Unsurprisingly, many NPCs are annoyed at being policed by an army of robots.
Since then, life is Metropolis has been bleak, despite being presented in-game in bright acid colors. The robots are watching you; the social demeanor and zone access control systems are in place; even potatoes are synthetic. The local populace is understandably irritated by the robot overlords, but there is nothing they can do. Their only hope is the growing underground resistance group hiding in the twisted steam tunnels beneath the city and hoping to one day sabotage and take over the sinister Tzorg Authority Complex. All the rebellion leaders, however, are known to the robots and taken into custody if seen in the street; luckily, the malevolent robots aren't exactly bright and the underground members have found a way to escape the prison. Still, not being able to roam the streets freely, there is not much they can undertake. Things brighten up for the resistance once the existence of a secret route into the Autority Complex is discovered. And it is here that our hero enters the stage...
You are a computer specialist from off-world, having recently arrived in Metropolis from the mining settlements. Contacted by the underground, who see you as a potential recruit and indeed their last chance, you are the only one able to carry out the rebellious plan. Having the advantage of no prior police record, unknown as you are to the ever-vigilant robot police, you are free to roam the city of Metropolis, gathering clues and items with the underground's help. It is your mission to find the rumored secret tunnel into the Authority Complex, collect the information and amass the sheer fire power necessary to make it through, reach the main control console, input the deactivation codes you must first pick up elsewhere -- and finally end the police rule by shutting down the entire robot army. If you can accomplish that, Nova Athens will be free, the Council forces will gain access to it, and the citizens will walk the streets without fear. That no small task, which can in fact be performed via several alternative routes, constitutes the game's main quest.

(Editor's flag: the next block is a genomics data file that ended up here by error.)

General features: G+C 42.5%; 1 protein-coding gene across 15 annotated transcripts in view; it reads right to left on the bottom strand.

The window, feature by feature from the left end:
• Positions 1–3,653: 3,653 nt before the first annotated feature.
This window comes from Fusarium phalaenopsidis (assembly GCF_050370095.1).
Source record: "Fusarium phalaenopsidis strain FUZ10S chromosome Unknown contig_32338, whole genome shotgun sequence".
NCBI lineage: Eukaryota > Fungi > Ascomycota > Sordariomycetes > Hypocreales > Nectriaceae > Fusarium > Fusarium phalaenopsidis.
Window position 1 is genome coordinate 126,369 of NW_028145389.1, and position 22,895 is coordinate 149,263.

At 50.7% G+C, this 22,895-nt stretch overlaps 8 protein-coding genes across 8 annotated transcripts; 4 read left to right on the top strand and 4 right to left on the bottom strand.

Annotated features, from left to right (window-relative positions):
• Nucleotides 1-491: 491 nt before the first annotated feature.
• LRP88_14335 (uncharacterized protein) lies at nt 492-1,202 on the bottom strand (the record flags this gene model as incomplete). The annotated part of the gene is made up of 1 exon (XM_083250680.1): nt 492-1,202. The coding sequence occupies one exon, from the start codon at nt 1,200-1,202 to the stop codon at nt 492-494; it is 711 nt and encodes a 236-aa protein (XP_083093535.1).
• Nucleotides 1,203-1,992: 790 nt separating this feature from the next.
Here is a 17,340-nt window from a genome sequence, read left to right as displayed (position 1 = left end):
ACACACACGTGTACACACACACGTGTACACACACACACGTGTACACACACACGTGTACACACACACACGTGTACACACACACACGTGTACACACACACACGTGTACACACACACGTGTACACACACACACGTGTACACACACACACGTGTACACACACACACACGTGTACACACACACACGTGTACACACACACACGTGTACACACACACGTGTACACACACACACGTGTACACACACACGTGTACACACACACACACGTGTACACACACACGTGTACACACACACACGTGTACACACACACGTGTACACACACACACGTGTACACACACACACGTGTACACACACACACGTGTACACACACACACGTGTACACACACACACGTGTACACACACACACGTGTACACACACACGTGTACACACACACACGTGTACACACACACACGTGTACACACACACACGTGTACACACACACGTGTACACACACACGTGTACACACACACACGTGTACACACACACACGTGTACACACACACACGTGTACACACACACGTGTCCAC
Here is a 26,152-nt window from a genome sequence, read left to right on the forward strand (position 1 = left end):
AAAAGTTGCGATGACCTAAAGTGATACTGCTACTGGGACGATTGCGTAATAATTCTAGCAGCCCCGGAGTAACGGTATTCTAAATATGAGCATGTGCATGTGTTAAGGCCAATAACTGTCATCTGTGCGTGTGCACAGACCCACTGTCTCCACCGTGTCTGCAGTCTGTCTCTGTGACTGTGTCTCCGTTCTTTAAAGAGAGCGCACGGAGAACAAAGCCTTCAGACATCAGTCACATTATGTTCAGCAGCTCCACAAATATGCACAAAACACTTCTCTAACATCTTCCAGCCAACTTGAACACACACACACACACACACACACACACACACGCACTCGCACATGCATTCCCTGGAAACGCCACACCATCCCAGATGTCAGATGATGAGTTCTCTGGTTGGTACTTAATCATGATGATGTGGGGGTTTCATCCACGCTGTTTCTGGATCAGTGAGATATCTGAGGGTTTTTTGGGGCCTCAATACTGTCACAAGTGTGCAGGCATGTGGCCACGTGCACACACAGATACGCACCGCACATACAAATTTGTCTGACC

2400 A.D.'s character creation is quite simplistic. Choose a name, allocate 99 points among the attributes -- and let the fun begin!